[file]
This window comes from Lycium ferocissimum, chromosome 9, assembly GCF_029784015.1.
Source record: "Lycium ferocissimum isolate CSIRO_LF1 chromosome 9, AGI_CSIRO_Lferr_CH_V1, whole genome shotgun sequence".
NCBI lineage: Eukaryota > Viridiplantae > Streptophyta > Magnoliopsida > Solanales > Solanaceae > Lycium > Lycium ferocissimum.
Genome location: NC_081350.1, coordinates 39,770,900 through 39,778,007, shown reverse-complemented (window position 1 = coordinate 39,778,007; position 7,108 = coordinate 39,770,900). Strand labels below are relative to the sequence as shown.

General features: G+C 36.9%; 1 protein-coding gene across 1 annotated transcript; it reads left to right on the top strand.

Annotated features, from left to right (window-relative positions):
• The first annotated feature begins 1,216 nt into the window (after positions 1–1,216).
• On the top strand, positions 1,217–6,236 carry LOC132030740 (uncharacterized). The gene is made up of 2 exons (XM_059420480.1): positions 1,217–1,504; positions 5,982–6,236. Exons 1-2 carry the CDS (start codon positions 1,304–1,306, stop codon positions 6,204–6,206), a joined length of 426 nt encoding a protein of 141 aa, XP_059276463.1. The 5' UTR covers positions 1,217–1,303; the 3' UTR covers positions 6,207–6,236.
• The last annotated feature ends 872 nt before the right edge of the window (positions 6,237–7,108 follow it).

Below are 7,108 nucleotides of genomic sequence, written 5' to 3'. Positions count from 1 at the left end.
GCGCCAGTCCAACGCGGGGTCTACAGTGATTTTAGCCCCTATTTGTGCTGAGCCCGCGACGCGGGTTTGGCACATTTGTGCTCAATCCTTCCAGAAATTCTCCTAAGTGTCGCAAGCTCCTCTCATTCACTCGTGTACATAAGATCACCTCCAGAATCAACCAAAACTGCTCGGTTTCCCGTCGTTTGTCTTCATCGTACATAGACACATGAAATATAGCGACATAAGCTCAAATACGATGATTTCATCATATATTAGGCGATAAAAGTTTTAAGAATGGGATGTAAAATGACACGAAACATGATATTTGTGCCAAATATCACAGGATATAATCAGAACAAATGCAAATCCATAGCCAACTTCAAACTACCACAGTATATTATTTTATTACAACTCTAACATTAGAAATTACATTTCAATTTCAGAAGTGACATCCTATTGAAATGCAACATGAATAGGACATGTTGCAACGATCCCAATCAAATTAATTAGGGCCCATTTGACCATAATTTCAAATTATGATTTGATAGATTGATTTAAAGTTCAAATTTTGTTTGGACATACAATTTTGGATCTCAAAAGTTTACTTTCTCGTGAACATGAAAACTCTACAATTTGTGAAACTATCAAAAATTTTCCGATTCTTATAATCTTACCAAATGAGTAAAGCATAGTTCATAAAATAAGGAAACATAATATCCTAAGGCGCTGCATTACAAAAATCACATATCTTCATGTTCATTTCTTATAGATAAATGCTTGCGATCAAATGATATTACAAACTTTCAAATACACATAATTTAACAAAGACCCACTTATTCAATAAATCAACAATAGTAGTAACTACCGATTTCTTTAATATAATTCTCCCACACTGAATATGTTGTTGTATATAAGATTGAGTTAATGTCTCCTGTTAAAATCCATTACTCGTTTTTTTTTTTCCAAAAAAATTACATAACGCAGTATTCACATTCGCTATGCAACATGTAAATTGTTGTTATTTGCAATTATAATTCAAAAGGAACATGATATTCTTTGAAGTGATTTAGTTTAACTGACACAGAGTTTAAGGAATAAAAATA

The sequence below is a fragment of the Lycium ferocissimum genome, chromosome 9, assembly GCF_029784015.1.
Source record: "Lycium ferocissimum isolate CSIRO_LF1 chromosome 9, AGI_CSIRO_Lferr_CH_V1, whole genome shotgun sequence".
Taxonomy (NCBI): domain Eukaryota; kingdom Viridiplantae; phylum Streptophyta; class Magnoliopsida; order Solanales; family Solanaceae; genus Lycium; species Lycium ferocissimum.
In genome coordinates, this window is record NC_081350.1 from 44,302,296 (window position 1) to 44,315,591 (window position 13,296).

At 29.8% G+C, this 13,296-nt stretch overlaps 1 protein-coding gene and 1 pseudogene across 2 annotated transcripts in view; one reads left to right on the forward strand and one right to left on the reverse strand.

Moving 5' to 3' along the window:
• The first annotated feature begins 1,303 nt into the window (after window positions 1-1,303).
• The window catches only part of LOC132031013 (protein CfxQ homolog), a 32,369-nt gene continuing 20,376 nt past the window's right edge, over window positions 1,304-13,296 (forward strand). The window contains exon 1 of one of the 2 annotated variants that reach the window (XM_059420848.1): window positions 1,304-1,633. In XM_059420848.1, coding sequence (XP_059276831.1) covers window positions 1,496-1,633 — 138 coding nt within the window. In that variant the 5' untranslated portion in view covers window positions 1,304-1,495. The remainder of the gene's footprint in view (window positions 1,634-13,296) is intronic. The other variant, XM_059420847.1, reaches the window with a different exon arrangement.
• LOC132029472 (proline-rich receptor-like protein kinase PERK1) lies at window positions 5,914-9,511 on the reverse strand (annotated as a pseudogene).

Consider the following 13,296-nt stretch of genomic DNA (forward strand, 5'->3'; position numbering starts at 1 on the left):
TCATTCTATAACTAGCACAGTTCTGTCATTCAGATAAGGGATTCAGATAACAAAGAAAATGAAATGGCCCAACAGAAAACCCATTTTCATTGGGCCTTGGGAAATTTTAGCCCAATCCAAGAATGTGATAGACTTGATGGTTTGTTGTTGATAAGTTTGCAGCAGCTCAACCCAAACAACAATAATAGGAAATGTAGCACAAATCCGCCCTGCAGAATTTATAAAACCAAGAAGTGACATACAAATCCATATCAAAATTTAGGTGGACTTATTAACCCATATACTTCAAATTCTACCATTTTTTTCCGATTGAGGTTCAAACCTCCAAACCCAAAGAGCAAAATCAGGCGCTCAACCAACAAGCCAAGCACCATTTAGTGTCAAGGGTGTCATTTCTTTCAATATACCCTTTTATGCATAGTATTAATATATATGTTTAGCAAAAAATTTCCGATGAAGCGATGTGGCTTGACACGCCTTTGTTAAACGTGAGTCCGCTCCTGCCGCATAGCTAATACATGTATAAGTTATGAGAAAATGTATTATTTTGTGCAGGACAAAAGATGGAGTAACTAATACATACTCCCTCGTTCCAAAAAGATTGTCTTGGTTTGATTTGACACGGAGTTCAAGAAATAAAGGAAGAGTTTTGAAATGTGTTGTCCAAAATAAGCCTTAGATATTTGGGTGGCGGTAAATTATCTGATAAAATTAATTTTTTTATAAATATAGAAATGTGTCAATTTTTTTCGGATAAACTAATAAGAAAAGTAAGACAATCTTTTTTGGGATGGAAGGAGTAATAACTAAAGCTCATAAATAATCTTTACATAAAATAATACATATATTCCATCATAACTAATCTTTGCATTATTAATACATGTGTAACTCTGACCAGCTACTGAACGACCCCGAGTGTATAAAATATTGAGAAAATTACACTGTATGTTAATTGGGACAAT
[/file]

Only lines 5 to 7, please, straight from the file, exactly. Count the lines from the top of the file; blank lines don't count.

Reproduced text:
General features: G+C 36.9%; 1 protein-coding gene across 1 annotated transcript; it reads left to right on the top strand.

Annotated features, from left to right (window-relative positions):
• The first annotated feature begins 1,216 nt into the window (after positions 1–1,216).